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August 22, 2011


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The Zen Birdfeeder

Kathiesbirds & webdev, my grackles seemed to have moved on as well. I'm seeing only 1-2 at at time. The big gatherings were only here for a week at the most.

web developer perth

I am not seeing as many anymore, about 5 per day, so that is good. I always enjoy watching fledgling behavior!


I have them here in my yard almost every day. A few weeks ago there were more, but never as many as 40 at one time. They do consume a lot of seed and suet. I have tried my best to deter them by using the cage covered tube type feeders and trying to make access to suet more difficult. I think they have already started to move on as I am not seeing as many anymore, about 5 per day, so that is good. when they arrived in the spring there were hordes however!

The Zen Birdfeeder

Diane, good for you, practicing good ol' zen acceptance of the grackles!
Margaret, interesting about them hitting the beechnut trees.
mm, yeah, lots of young'ens in the group.

missing moments

These guys show up sporadically in my yard ... always a group of them. Many teenagers right now. Awnry guys!


They've never shown at the feeders, but occasionally a group blows through in the early fall to gorge on beechnuts. You have to make sure you've got your pith helmet on when that happens!


I agree about the large groups, they can eat a lot of seed and make a mess spreading it around.
It is interesting though to watch them using their beaks like levers to pry open the feed holes on my squirrel and large bird proof feeder. In fact I don't mind them at all when they work for their food and entertain me while doing it!

The Zen Birdfeeder

Ellen, even today, my grackles numbers have decreased. So maybe your G3 group will be moving on soon!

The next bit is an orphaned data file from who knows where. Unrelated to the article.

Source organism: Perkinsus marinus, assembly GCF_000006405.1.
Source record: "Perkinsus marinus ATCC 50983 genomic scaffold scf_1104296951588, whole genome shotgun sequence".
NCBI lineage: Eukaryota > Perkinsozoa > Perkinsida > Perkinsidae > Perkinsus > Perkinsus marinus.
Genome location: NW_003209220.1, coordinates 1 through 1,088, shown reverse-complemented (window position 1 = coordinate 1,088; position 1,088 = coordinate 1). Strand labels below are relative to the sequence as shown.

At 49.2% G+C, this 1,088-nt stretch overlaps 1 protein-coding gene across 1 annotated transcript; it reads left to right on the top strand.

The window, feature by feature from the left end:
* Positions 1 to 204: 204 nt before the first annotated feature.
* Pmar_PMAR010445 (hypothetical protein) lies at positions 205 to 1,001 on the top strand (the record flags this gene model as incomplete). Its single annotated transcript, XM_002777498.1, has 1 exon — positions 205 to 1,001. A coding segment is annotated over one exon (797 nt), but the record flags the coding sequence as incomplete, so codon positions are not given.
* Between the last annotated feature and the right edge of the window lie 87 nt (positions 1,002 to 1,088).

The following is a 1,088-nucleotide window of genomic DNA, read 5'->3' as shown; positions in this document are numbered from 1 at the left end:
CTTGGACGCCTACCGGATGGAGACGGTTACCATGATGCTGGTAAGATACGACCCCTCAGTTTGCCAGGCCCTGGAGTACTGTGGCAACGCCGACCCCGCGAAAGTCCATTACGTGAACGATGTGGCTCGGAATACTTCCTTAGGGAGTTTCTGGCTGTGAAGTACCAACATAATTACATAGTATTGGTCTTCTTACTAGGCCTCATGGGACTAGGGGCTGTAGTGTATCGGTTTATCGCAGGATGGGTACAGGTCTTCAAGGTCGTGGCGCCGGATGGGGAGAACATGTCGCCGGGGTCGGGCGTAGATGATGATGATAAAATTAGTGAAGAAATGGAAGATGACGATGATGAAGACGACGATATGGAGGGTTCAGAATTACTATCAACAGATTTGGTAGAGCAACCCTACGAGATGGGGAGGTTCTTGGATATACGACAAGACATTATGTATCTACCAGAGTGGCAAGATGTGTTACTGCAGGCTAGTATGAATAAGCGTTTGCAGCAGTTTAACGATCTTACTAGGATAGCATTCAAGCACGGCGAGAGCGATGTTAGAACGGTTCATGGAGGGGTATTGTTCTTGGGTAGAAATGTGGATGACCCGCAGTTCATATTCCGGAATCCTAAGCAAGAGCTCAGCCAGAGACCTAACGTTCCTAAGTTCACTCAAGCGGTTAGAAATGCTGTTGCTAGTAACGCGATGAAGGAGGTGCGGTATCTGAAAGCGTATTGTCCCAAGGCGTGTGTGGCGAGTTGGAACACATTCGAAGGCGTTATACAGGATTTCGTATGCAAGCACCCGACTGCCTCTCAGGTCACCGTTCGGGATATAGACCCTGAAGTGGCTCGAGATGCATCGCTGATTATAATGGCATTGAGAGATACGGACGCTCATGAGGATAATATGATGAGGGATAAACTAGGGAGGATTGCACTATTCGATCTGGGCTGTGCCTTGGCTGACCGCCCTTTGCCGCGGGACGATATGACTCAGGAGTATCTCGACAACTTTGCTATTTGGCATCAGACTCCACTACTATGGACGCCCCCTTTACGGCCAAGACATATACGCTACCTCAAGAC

I don't mind grackles in small groups. We've had grackles visit our feeders with their young. I always enjoy watching fledgling behavior!

It's only when the large migratory groups show up in September or October that I refer to them as Great Greedy Grackles. :)

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  • Our eyes and ears should be open and alert to the natural wonders that surround us every day. Take time to look out our windows to see the birds that visit us and open our windows to hear them. Walk around whatever space we have to enjoy the birds in nature. Every day, work on improving our powers of observation.


  • Nature happens. We cannot MAKE natural things happen (or NOT happen). We can create habitats to encourage natural things to happen around us, but there are no guarantees.


  • Birdfeeding comes with responsibilities to the birds and the environment we share with them. If you are unwilling to accept these responsibilities, you shouldn’t feed the birds. We also have a responsibility to share these natural wonders with the next generation.